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Hayat

Old-fashioned ways are a block to an Iranian girl's future in "Hayat," a pleasing, if light, children's drama. In keeping with kidpics everywhere, some laughs keep the film running smoothly, but most of the comedy relief is lost in translation. This example of more commercial Iranian cinema looks likely not to stray far from the fest circuit.

With:
With: Ghazaleh Parsafar, Mehrdad Hassani, Mohammad Sa'eed Babakhanlo.

Old-fashioned ways are a block to an Iranian girl’s future in “Hayat,” a pleasing, if light, children’s drama. In keeping with kidpics everywhere, some laughs keep the film running smoothly, but most of the comedy relief is lost in translation. One of two features Gholamreza Ramezani helmed last year — his hour-long “The Play” (“Bazi”) is also in Berlin’s Kinderfilmfest – this example of more commercial Iranian cinema looks likely not to stray far from the fest circuit, except into upscale tyke TV.

On the morning of a big exam, which could see savvy farmgirl Hayat (Ghazaleh Parsafar) landing a lucrative scholarship, her father is rushed to hospital. From the back of the truck that takes dad to medical assistance, Hayat’s mother instructs her daughter to do the chores and care for her younger siblings.

With a little prodding, her brother Akbar (Mehrdad Hassani) can be taken care of, but the needs of baby sister Nabat (Mohammad Sa’eed Babakhanlo) are more problematic. Frantically, but unsuccessfully, searching out relatives to help (including a parched aunt who drinks from the baby’s bottle), Hayat is in danger of missing her exam entirely.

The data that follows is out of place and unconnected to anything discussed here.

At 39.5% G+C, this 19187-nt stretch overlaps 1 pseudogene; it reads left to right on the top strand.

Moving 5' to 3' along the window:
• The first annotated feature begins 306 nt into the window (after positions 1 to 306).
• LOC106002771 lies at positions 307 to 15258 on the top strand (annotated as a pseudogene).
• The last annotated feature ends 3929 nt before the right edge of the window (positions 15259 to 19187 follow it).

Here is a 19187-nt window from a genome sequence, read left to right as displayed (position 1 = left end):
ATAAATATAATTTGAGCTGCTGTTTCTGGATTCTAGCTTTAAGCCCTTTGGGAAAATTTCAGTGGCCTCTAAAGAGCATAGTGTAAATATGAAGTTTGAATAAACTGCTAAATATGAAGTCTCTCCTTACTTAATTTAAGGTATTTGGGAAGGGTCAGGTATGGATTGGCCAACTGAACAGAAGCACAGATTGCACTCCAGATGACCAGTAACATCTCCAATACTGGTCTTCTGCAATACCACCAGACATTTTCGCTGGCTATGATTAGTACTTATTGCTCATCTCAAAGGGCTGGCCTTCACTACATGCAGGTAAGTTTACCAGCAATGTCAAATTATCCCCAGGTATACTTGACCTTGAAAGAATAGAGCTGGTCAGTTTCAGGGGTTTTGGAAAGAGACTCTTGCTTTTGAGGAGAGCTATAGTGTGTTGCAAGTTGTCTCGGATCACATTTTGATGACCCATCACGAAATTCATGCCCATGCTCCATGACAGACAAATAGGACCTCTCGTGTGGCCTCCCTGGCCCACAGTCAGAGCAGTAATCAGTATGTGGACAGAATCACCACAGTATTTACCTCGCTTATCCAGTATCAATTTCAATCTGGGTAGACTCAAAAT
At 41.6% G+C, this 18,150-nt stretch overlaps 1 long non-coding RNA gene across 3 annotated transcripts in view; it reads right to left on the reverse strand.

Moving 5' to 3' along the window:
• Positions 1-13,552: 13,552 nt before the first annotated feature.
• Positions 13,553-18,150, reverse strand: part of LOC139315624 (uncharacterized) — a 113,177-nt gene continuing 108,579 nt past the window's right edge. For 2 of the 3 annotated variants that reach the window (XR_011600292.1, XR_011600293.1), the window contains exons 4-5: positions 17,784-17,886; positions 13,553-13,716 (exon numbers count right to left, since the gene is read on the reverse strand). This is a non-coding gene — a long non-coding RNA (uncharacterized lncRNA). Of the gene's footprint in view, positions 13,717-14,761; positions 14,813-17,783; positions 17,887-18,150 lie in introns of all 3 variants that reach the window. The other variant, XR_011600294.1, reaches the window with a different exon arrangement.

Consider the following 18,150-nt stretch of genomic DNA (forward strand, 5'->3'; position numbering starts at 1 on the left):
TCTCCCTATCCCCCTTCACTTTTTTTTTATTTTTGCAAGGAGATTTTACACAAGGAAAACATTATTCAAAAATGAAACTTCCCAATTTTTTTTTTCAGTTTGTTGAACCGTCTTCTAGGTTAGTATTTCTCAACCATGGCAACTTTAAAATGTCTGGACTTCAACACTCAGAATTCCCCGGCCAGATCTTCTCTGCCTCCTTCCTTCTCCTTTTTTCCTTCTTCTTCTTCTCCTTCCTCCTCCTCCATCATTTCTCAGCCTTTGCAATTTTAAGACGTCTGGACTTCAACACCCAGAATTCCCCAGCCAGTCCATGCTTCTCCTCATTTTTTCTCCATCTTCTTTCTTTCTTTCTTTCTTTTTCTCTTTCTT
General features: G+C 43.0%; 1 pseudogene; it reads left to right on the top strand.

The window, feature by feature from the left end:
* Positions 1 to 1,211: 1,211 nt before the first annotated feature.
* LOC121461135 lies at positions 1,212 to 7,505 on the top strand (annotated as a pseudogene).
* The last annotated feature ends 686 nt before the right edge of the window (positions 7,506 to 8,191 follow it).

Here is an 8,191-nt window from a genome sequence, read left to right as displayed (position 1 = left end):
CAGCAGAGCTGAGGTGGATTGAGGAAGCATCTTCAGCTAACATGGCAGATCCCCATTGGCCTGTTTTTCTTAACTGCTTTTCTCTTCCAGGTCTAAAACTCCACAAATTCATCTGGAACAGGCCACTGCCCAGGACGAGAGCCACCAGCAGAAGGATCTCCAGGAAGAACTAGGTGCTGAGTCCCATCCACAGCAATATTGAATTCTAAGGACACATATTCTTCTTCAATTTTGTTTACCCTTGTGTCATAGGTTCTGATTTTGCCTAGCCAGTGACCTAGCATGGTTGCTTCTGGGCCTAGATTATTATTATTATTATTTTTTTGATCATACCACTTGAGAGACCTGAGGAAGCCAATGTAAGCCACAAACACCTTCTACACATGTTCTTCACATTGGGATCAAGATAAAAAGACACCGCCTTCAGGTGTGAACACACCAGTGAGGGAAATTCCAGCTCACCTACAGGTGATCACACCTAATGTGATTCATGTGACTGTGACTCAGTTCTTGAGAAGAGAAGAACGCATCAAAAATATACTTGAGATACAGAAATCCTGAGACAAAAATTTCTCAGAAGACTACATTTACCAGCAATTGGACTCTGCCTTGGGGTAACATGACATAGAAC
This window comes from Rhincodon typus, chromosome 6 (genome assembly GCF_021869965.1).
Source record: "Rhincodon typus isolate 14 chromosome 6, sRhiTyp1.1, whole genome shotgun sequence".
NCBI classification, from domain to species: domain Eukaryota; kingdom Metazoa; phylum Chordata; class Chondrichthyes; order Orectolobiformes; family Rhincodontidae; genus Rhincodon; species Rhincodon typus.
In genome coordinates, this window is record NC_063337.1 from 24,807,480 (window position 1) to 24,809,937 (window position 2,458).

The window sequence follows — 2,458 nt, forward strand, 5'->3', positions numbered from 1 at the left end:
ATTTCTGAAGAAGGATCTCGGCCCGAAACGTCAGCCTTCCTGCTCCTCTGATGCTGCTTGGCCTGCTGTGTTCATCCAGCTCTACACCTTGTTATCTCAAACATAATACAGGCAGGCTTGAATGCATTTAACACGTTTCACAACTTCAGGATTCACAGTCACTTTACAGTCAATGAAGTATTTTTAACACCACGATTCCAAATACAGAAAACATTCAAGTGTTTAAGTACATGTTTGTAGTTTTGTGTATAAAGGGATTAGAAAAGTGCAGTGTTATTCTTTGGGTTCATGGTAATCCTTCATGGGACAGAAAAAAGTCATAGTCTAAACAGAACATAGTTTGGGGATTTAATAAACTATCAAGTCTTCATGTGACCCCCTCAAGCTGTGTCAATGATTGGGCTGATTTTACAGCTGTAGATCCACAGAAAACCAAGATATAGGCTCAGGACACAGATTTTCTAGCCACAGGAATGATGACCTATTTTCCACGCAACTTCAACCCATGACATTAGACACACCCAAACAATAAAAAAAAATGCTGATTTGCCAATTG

Using each of her dilemmas as a way of studying (volume of cow’s milk to calculate mathematics, physics to break open a lock, etc.) Hayat wins over aud support even though she makes little progress toward her goal. Having preceded her to school, Akbar develops his own plan to skip class and aid Hayat in her plight.

While being poor and alone is Hayat’s biggest obstacle, the most obvious symbol of Iranian culture to impede Hayat is an elderly neighbor. Deaf and unwilling to listen into the bargain, the woman keeps Hayat hostage with an excruciatingly long rant about the value of the old ways.

Child actors who dominate proceedings are effective (though baby Babakhanlo is clearly distracted by off-camera activity). Direction is clear and uncomplicated, and other tech credits are pro. However, due to inconclusive subtitling, several reels elapse before the exact nature of the father’s condition is clear.

Hayat

Iran

Production: An Ashtianfilm production. (International sales: P&S Film, Cologne.) Produced by Mohammad Bager Ashtiyani. Directed by Gholamreza Ramezani. Screenplay, Mojtaba Khoshkdaman, from an idea by Ramezani.

Crew: Camera (color), Sa'eed Nikzat; editor, Sa'eed Shahsavari; music, Hamid Reza Sadri; costume designer, Ramezani; sound, Hossein Bashash. Reviewed at Berlin Film Festival (Kinderfilmfest), Feb. 11, 2005. Running time: 78 MIN.

With: With: Ghazaleh Parsafar, Mehrdad Hassani, Mohammad Sa'eed Babakhanlo.

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